278 N.Y. 1, 7, 14 N.E.2d 828 (1938) (citations omitted); accord, Bernstein v. City of New York, 69 N.Y.2d 1020, 1022, 517 N.Y.S.2d 908, 511 N.E.2d 52 (1987)

Judged by the standard applicable to cases in which plaintiff is not in a position to produce evidence explaining the cause of his injury, see, Noseworthy, 298 N.Y. at 80, 80 N.E.2d 744, plaintiff has shown sufficient "facts and conditions from which the negligence of the defendant and the causation of the accident by that negligence may be reasonably inferred." Ingersoll, 278 N.Y. at 7, 14 N.E.2d 828. While this evidence is sufficient to shift to the defendant the burden of explaining how the lingual nerve was severed, see David Kaye, Probability Theory Meets Res Ipsa Loquitur, 77 Mich.L.Rev. 1456, 1481 (1979), Dr. Diehl was unable to provide any satisfactory explanation. Instead, when asked to explain the technique he used to extract plaintiff's wisdom tooth, he described what he was "taught from dental school" and what he was "told" at the Veterans Administration Hospital. Tr. 74. Dr. Diehl admittedly had no present recollection of the manner in which he extracted plaintiff's wisdom tooth, Tr. 12, and it seems clear that he was simply assuming that he performed the extraction in the manner in which he was taught. Nor did the defendant introduce evidence conclusively establishing that it is improbable that the injury was sustained through the negligence of Dr. Diehl. See Fogal v. Genesee Hosp., 41 A.D.2d 468, 476, 344 N.Y.S.2d 552 (App.Div. 4 th Dept. 1973); Weeden v. Armor Elevator Co., Inc., 97 A.D.2d 197, 205, 468 N.Y.S.2d 898 (App.Div. 2nd Dept. 1983). Under these circumstances, the explanation offered by Dr. Diehl is not sufficient to overcome the inference of negligence suggested by the evidence adduced by the plaintiff.

Dr. Diehl's testimony was based on notes he had made in the patient's charts. Tr. 29-30. The notes did not describe, in any specific detail, the manner in which he extracted the tooth. Tr. 17-19.

Cassano v. Hagstrom, 5 N.Y.2d 643, 187 N.Y.S.2d 1, 159 N.E.2d 348 rearg. denied, 6 N.Y.2d 882, 188 N.Y.S.2d 1027, 160 N.E.2d 96 (1959), which was not cited by the United States Attorney, does not require a contrary result. The plaintiff in Cassano alleged that her lingual and chordia tympani nerves had been severed as the result of the negligence of the dentist who removed her lower left wisdom tooth. Plaintiff's "whole theory of the action" was that the defendant had severed the two nerves "by improperly allowing his drill to penetrate the lingual periosteum which lies between the extracted tooth and these two nerves." Id., 5 N.Y.2d at 645, 187 N.Y.S.2d 1, 159 N.E.2d 348. There was "no evidence direct or circumstantial that the instrument used by the defendant came near these nerves," and the defendant "swore not only that he did not cut these nerves but that he did his work on the other side of the tooth, that is, between the gum and the cheek, and did not drill through the tooth and out the other side." Id.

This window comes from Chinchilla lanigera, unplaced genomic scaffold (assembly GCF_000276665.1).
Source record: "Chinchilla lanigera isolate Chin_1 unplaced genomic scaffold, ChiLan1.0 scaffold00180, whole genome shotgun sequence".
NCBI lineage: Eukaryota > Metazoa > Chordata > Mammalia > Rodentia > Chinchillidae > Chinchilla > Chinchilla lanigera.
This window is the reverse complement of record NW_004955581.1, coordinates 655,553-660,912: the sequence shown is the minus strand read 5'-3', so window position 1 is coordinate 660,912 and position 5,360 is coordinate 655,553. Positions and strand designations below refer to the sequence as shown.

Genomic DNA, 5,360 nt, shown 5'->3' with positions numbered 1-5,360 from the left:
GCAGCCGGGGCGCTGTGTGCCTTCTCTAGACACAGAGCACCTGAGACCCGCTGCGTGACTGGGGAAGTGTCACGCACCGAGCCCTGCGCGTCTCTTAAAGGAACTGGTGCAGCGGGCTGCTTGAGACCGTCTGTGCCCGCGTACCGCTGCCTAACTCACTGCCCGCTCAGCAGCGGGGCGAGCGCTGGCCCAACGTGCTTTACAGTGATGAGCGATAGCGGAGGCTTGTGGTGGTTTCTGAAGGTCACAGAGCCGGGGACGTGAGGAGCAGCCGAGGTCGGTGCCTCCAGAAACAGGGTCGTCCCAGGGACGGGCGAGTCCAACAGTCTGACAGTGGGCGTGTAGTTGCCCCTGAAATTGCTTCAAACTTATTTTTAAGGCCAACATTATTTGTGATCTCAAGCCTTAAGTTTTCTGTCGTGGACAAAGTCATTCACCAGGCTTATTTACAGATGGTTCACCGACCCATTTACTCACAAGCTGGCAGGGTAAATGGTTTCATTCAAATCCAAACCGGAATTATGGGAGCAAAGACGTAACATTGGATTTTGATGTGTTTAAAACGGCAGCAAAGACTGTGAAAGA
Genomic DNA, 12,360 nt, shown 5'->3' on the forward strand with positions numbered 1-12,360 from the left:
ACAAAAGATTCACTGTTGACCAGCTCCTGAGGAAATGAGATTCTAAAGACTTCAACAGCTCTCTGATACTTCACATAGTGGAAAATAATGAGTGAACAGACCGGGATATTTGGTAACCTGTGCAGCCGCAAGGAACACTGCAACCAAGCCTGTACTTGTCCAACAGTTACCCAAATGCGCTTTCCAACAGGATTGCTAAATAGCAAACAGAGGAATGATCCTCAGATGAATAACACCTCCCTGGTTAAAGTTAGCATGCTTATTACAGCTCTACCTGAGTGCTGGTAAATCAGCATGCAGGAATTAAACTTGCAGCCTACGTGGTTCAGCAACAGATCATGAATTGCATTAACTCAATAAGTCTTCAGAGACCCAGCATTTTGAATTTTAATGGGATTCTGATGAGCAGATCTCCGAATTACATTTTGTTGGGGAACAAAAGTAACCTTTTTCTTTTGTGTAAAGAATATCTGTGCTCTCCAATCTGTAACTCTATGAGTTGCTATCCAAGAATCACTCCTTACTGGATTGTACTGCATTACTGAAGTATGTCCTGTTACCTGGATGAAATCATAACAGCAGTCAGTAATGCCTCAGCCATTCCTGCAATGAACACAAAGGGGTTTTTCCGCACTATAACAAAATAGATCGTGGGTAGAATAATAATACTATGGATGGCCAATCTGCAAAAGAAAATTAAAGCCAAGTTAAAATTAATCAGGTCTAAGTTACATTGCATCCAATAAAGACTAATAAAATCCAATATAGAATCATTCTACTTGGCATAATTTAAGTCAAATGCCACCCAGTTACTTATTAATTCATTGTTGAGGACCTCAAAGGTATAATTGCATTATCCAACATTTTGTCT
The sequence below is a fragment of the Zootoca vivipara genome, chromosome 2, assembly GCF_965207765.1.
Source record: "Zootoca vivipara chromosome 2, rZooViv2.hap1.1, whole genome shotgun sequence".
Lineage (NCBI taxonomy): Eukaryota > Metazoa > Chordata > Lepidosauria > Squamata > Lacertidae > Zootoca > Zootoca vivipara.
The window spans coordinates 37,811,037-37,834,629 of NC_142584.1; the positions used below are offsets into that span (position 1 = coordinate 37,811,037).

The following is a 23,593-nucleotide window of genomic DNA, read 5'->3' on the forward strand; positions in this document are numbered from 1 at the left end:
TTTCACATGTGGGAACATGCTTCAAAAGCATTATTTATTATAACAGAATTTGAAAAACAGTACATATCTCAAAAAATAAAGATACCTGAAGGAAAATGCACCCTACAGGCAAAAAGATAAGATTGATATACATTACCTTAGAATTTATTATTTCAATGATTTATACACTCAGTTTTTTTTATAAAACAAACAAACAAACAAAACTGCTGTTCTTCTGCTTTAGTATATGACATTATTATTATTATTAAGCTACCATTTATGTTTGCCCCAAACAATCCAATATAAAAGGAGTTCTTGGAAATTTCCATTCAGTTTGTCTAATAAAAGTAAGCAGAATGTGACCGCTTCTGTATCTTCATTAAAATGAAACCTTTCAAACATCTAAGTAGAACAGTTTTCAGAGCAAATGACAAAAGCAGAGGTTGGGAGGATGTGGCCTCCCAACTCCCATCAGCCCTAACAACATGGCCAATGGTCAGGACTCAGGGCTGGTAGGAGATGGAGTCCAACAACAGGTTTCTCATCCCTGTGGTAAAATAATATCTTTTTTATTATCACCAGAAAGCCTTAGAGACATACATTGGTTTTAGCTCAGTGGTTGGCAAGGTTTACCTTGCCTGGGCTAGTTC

More significantly, aside from the absence of any evidence that the nerves were severed by improper use of the drill, plaintiff's expert in Cassano gave confusing testimony as to the possible cause of plaintiff's paraesthesia. Specifically, he testified that plaintiff had a "degeneration or destruction" of the lingual nerve and that he was certain that the condition could only come from a "severance or destruction or degeneration" of the nerves. Id. at 645, 187 N.Y.S.2d 1, 159 N.E.2d 348. The testimony pointing to "the degeneration of these nerves" as the cause of plaintiff's paraesthesia suggested "the possibility that the condition of the nerves might have been caused nontraumatically." Id. The Court of Appeals held that, where there is evidence that an injury could have been sustained even if due care was exercised, a plaintiff cannot prevail without evidence from which an inference of negligence may be drawn. Because a narrow majority found such evidence lacking in the record, the Court of Appeals affirmed the dismissal of the complaint.

The present case is distinguishable from Cassano in several material respects. There is no dispute here that the lingual nerve was traumatically severed by Dr. Diehl when he extracted plaintiff's wisdom tooth. Tr. 7. Indeed, while impairment of the lingual nerve can be "caused nontraumatically", only a traumatic severance would account for paraesthesia following the extraction of the third molar. See Mozsary Middleton, supra, at 415-16. More significantly, instead of trying to isolate the precise act of Dr. Diehl that severed the lingual nerve, which is simply not possible, plaintiff relies on circumstantial evidence that was not present in Cassano and that supports an inference that negligence may have been the cause of plaintiff's injury — evidence that the chance of severing the lingual nerve in the absence of negligence is "infinitesimal" and the fact that the tooth was extracted by a resident in training without supervision.